INTRODUCTION: Superconductivity is a phenomenon takes place in certain materials at low temperatures. Characterized by precisely zero electrical resistance. Superconductors have two exceptional features.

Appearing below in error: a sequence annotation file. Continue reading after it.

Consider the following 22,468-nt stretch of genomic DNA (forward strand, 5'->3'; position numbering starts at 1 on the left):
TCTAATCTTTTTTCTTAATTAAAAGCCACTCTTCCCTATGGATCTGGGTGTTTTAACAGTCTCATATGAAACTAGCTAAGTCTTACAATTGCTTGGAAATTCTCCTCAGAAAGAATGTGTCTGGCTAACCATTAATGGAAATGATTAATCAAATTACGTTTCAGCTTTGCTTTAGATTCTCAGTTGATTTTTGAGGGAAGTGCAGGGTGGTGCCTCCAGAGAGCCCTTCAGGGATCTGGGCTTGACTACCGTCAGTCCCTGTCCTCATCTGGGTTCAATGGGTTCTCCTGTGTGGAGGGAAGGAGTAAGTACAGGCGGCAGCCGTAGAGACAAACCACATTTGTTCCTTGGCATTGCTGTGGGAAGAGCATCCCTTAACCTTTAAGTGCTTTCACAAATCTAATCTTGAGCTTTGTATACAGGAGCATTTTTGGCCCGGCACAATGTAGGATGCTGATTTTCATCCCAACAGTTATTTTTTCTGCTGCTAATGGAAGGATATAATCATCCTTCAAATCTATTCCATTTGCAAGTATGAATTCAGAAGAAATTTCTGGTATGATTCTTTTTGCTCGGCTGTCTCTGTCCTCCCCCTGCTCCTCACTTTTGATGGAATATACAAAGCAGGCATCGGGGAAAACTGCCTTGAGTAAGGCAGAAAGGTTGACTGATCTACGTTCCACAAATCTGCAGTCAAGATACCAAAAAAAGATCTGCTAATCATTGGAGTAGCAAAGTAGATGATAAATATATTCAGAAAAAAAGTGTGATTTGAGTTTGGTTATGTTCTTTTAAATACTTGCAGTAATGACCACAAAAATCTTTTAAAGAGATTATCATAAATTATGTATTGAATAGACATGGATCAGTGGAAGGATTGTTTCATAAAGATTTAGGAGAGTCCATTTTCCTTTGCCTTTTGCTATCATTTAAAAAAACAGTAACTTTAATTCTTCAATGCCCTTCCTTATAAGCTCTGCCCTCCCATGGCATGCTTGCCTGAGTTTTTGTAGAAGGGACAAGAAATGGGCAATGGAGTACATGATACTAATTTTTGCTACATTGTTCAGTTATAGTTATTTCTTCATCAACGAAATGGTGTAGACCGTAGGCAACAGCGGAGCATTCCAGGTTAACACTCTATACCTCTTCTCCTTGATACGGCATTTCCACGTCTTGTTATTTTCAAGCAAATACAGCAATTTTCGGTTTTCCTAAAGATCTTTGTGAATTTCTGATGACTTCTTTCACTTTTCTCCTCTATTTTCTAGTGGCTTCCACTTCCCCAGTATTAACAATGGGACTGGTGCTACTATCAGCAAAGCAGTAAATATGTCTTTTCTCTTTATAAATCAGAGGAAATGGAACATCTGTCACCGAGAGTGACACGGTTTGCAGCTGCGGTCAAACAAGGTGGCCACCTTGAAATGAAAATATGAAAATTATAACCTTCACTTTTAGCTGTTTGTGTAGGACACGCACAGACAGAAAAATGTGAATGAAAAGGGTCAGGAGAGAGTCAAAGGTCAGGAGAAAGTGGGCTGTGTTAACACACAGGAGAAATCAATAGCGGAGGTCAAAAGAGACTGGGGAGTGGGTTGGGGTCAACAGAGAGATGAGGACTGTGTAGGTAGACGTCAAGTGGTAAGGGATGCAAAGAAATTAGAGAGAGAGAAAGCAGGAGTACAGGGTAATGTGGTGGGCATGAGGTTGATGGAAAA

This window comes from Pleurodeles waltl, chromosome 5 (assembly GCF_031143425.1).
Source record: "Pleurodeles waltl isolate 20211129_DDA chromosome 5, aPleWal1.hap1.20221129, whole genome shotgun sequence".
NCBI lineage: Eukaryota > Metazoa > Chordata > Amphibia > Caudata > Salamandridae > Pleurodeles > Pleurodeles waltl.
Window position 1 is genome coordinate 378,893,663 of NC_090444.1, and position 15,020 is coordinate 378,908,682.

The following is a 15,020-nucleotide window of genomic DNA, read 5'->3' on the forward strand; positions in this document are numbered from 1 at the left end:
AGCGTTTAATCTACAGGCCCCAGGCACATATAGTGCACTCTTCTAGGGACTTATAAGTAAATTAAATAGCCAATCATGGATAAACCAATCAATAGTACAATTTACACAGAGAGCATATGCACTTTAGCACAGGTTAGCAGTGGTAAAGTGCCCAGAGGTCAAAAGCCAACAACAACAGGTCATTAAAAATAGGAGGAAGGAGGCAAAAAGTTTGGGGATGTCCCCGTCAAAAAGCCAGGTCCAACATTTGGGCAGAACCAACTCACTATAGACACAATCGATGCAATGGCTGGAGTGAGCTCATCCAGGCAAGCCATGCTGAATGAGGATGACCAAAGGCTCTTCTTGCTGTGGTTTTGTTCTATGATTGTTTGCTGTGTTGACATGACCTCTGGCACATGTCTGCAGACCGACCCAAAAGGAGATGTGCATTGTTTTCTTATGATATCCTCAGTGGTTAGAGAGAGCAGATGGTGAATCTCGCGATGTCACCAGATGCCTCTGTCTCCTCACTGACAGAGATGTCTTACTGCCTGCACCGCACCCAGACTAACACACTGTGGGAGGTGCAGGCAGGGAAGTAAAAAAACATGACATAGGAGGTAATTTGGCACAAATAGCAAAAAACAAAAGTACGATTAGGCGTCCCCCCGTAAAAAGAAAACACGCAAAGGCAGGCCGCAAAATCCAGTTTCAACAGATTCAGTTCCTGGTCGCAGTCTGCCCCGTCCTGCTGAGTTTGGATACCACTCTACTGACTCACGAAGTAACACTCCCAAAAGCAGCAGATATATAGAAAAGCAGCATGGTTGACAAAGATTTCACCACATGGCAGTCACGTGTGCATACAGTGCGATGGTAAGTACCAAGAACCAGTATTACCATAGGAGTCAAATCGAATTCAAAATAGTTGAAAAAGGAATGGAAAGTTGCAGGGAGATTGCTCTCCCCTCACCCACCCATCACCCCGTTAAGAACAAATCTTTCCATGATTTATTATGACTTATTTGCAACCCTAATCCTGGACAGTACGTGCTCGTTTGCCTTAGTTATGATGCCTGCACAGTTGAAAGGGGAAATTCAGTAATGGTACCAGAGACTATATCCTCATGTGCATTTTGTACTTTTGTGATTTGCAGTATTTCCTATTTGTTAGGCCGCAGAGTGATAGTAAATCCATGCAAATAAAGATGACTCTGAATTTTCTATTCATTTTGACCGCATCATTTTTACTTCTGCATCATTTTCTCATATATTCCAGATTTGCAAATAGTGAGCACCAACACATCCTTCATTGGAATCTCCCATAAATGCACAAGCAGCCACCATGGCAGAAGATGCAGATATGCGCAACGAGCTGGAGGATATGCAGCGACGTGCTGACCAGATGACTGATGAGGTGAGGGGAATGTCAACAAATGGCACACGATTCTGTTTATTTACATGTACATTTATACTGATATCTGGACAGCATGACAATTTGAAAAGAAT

HISTORY: Superconductors, materials that have no resistance to the flow of electricity, are one of the last great frontiers of scientific discovery. The theories that explain superconductor behaviour seem to be constantly under review. In 1911 superconductivity was first observed in mercury by Dutch physicist Heike kamerlingh acnes of Leiden University. When he cooled it to the temperature of liquid helium, 4 degrees Kelvin (-4520F, -2690C), its resistance suddenly disappeared. The Kelvin scale shows an “absolute” scale of temperature. Thus, it was necessary for acnes to come within 4 degrees of the coldest temperature that is theoretically attainable to witness the phenomenon of superconductivity later, in 1913; he won a Nobel in physics for his research in this area. The next huge milestone in understanding how matters perform at extreme cold temperatures occurred in 1933. German researchers Walter Meissner and Robber Ochsenfeld discovered that a superconducting material will repel a magnetic field (below graphic). A magnet moving by a conductor induces currents in the conductor. This is the principal on which the electric generator works. But, in a superconductor the induced currents precisely mirror the field that would have otherwise pierced the superconducting material causing the magnet to be repulsed. This phenomenon known as strong diamagnetism and is today often referred to as the “Meissner effect” (an eponym). The Meissner effect is so powerful that a magnet can really be levitated over a superconductive material. In succeeding decades other superconducting metals, alloys and compounds were revealed. In 1941 niobium nitride was originate to superconducting at 16K. In 1953 vanadium silicon showed superconductive properties at 17.5k. And, in 1962 scientist at wasting house developed the first commercial superconductive wire, an alloy of niobium and titanium. High energy particle accelerator electromagnets made of copper clad niobium titanium were than developed in the 1960s at the Ruther food Appleton laboratory in the U.K. And were first employed in the superconducting accelerator at the Fermi lab Everton in the U.S in 1987. The first widely accepted theoretical understanding of superconductivity was advanced in 1957 by American physicists John Bardeen, Leon Copper, and John Schrieffer. Their theories of superconductivity became known as the BCS theory derived by the first letter of each man’s last name and won them a Nobel Prize in 1972. The mathematically complex BCS theory explained superconductivity at temperature loses to absolute zero for elements and simple alloys. Another significant theoretical advancement came in 1962 when Bream D. Josephson predicated that electrical current would flow between two electrical current would flow between two superconducting materials even when they are separated by a non superconductor or insulator. This tunnelling phenomenon is today known as the “Josephson effect” and has been applied to electronic devices such as the SQUID (AN instrument capable of detecting even the weakest magnetic fields). It has been started that the resistivity of most metals increases with increases in temperature and vice-versa. There are some metals and chemical compounds whose resistivity become zero when their temperature is brought at 00K (-2730C). At this stage such metals or compounds are said to have attained super conductivity. The two distinctly different types of behaviour are dissipated. Superconductivity occurred in a wide verity of materials, including simple elements like tin and aluminium, various metallic alloys, some heavily doped semiconductors, and certain ceramic compounds containing planes of copper and the unconventional super conductor. Superconductivity does not occur in noble metals like Gold and Silver, not is ferromagnetic metals.